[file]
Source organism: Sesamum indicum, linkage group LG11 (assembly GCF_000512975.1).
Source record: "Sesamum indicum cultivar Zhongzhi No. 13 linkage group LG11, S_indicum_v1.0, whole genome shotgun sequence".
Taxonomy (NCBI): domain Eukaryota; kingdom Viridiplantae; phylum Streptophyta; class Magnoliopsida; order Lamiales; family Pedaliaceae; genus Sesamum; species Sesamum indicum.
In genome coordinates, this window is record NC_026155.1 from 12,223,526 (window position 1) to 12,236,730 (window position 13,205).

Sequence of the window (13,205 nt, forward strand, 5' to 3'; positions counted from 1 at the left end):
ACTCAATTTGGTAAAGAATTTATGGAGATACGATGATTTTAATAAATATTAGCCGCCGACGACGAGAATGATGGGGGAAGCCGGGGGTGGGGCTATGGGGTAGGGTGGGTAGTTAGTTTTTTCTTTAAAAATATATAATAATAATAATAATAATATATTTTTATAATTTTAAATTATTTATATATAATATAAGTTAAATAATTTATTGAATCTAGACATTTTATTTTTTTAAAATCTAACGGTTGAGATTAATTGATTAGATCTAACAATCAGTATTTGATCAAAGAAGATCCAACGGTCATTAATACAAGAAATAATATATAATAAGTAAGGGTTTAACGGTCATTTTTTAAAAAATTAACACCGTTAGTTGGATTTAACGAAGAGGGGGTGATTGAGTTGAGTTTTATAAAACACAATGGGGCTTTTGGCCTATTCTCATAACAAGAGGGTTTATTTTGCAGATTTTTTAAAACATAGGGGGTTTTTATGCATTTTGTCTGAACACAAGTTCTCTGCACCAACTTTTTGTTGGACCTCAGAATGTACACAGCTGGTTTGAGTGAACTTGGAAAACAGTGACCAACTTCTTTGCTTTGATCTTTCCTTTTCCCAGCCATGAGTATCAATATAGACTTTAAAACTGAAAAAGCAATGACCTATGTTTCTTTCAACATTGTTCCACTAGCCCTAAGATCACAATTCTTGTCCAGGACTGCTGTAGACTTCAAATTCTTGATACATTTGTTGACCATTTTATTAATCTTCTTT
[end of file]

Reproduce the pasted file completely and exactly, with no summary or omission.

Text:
Source organism: Sesamum indicum, linkage group LG11 (assembly GCF_000512975.1).
Source record: "Sesamum indicum cultivar Zhongzhi No. 13 linkage group LG11, S_indicum_v1.0, whole genome shotgun sequence".
Taxonomy (NCBI): domain Eukaryota; kingdom Viridiplantae; phylum Streptophyta; class Magnoliopsida; order Lamiales; family Pedaliaceae; genus Sesamum; species Sesamum indicum.
In genome coordinates, this window is record NC_026155.1 from 12,223,526 (window position 1) to 12,236,730 (window position 13,205).

Sequence of the window (13,205 nt, forward strand, 5' to 3'; positions counted from 1 at the left end):
ACTCAATTTGGTAAAGAATTTATGGAGATACGATGATTTTAATAAATATTAGCCGCCGACGACGAGAATGATGGGGGAAGCCGGGGGTGGGGCTATGGGGTAGGGTGGGTAGTTAGTTTTTTCTTTAAAAATATATAATAATAATAATAATAATATATTTTTATAATTTTAAATTATTTATATATAATATAAGTTAAATAATTTATTGAATCTAGACATTTTATTTTTTTAAAATCTAACGGTTGAGATTAATTGATTAGATCTAACAATCAGTATTTGATCAAAGAAGATCCAACGGTCATTAATACAAGAAATAATATATAATAAGTAAGGGTTTAACGGTCATTTTTTAAAAAATTAACACCGTTAGTTGGATTTAACGAAGAGGGGGTGATTGAGTTGAGTTTTATAAAACACAATGGGGCTTTTGGCCTATTCTCATAACAAGAGGGTTTATTTTGCAGATTTTTTAAAACATAGGGGGTTTTTATGCATTTTGTCTGAACACAAGTTCTCTGCACCAACTTTTTGTTGGACCTCAGAATGTACACAGCTGGTTTGAGTGAACTTGGAAAACAGTGACCAACTTCTTTGCTTTGATCTTTCCTTTTCCCAGCCATGAGTATCAATATAGACTTTAAAACTGAAAAAGCAATGACCTATGTTTCTTTCAACATTGTTCCACTAGCCCTAAGATCACAATTCTTGTCCAGGACTGCTGTAGACTTCAAATTCTTGATACATTTGTTGACCATTTTATTAATCTTCTTT